as well as by good intentions.
Inevitably, then, it appears at the
moment to be a complete political nonstarter. The problem, as with many
good policy ideas, is that the Great Green Tax Shift runs up against the
there is Ignorance. Only last year Congress rushed to cut gasoline taxes
to offset a temporary price rise. Not many voters stopped to ask where
the money was coming from. So what politician will be foolish enough to
take the first step in trying to institute new taxes on all-American pollution,
even with the assurance that other taxes will be lowered at the same time?
(My friends in the administration tell me that the word "taxes"
has been banned even from internal discussions about environmental policy.)
Then there are Interests. It is hard
to think of a way to limit global warming that will not gradually reduce
the number of coal-mining jobs. As labor-market adjustment problems go,
this is a pretty small one. But the coal miners and the energy companies
are actively opposed to green taxes, while the broader public that would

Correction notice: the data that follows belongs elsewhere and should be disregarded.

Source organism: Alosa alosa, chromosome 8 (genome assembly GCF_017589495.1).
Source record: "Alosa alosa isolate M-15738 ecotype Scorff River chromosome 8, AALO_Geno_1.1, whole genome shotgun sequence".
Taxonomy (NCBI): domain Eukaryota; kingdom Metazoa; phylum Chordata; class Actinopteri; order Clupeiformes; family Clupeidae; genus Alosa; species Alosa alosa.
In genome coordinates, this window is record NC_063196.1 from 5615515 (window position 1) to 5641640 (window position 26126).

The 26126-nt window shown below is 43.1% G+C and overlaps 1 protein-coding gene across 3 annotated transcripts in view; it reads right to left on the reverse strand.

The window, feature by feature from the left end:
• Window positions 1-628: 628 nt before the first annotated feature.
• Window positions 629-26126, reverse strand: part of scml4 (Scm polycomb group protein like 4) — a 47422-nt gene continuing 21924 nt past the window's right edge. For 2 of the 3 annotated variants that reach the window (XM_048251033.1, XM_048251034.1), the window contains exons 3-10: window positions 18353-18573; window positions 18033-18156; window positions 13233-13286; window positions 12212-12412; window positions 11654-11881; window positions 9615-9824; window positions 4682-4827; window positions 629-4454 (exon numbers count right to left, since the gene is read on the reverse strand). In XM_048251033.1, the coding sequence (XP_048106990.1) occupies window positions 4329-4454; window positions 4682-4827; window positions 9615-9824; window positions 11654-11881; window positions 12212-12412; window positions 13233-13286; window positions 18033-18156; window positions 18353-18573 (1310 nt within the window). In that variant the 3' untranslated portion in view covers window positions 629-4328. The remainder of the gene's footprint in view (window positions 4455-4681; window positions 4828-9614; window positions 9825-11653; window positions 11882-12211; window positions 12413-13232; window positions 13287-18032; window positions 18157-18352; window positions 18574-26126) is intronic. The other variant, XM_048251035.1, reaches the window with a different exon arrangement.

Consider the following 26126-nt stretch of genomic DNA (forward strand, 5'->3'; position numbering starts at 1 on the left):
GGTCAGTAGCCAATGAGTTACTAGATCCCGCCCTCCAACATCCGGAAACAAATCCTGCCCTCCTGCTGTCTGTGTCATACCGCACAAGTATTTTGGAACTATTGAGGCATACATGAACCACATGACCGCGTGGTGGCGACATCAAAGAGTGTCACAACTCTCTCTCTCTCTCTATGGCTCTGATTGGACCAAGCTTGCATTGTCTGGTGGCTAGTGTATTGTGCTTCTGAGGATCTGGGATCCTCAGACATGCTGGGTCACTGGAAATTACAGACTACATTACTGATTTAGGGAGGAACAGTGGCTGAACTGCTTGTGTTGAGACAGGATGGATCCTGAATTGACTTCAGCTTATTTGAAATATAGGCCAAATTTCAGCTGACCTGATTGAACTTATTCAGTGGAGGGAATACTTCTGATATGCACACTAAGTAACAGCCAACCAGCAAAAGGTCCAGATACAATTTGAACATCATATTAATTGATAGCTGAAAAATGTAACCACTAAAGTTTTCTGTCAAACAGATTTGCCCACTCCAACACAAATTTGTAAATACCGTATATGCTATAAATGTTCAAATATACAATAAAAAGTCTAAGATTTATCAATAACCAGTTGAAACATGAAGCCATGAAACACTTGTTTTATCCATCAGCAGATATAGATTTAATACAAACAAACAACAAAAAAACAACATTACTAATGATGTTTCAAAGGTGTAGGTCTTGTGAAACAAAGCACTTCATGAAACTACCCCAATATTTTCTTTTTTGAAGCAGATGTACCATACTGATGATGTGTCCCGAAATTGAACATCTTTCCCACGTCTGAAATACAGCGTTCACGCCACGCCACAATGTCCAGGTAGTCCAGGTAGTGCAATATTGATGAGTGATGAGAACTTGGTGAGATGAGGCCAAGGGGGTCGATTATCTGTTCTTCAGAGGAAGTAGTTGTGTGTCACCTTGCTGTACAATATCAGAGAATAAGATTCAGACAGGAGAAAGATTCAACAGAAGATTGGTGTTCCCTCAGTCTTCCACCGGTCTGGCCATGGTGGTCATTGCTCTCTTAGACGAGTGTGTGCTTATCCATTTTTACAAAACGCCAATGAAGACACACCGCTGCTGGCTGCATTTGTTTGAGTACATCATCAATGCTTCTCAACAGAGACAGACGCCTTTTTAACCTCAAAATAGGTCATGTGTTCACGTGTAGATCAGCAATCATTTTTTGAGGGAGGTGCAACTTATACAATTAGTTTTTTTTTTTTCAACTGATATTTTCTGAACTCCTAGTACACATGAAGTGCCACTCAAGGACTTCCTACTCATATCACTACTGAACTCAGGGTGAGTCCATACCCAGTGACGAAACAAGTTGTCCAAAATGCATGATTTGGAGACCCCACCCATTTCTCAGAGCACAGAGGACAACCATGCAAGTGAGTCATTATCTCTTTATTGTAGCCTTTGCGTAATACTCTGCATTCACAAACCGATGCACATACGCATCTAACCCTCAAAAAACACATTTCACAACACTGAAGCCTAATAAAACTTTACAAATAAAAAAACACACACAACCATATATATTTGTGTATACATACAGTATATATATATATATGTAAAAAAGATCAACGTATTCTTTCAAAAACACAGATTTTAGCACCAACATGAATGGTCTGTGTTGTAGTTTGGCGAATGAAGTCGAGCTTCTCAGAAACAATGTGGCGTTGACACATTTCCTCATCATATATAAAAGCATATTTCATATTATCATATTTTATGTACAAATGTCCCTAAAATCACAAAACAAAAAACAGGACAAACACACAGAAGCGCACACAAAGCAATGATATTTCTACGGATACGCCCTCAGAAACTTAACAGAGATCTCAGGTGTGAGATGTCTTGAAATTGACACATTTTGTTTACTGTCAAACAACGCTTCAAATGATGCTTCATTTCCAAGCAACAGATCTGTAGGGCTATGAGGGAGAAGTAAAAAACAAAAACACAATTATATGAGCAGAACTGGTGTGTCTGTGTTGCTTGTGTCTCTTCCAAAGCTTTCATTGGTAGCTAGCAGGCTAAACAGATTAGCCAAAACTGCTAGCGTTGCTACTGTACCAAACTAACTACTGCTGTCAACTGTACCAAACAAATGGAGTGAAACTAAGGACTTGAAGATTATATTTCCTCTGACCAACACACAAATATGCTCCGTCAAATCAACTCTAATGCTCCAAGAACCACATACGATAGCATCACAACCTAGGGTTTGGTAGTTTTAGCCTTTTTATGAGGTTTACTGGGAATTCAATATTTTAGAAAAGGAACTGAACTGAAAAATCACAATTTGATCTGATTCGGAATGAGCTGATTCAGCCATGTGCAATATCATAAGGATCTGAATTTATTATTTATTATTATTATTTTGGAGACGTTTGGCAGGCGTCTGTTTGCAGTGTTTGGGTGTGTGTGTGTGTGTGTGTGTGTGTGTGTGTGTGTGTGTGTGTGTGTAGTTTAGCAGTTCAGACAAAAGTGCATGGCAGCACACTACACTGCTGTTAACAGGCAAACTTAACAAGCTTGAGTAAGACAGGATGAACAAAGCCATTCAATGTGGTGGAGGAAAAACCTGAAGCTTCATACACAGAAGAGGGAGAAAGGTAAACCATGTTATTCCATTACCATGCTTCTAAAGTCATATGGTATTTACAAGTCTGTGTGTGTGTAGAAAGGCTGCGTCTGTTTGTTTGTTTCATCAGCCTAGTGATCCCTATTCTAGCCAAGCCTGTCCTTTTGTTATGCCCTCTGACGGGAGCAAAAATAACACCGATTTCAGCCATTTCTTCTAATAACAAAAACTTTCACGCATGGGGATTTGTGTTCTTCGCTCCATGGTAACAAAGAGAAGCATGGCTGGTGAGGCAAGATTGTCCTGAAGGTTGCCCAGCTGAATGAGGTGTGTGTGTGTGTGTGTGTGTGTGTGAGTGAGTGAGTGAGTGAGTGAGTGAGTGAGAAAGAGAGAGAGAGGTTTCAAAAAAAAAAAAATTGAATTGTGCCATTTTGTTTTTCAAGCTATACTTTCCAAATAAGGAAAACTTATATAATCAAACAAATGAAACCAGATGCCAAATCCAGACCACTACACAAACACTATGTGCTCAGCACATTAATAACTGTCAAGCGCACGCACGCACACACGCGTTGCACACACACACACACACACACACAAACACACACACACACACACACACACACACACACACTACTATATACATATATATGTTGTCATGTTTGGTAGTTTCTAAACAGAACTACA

benefit from them is not actively in support.
Finally, there is Ideology. It used
to be that the big problem in formulating a sensible environmental policy
came from the left--from people who insisted that since pollution is evil,
it is immoral to put a price on it. These days, however, the main problem
comes from the right--from conservatives who, unlike most economists, really
do think that the free market is always right--to such an extent that they
refuse to believe even the most overwhelming scientific evidence if it
seems to suggest a justification for government action.
So I do not, realistically, expect
the Economists' Statement to change the world. But then I didn't expect
it to go as far as it has. Certainly those of us who signed it did the
right thing; and maybe, just maybe, we did our bit toward saving the planet.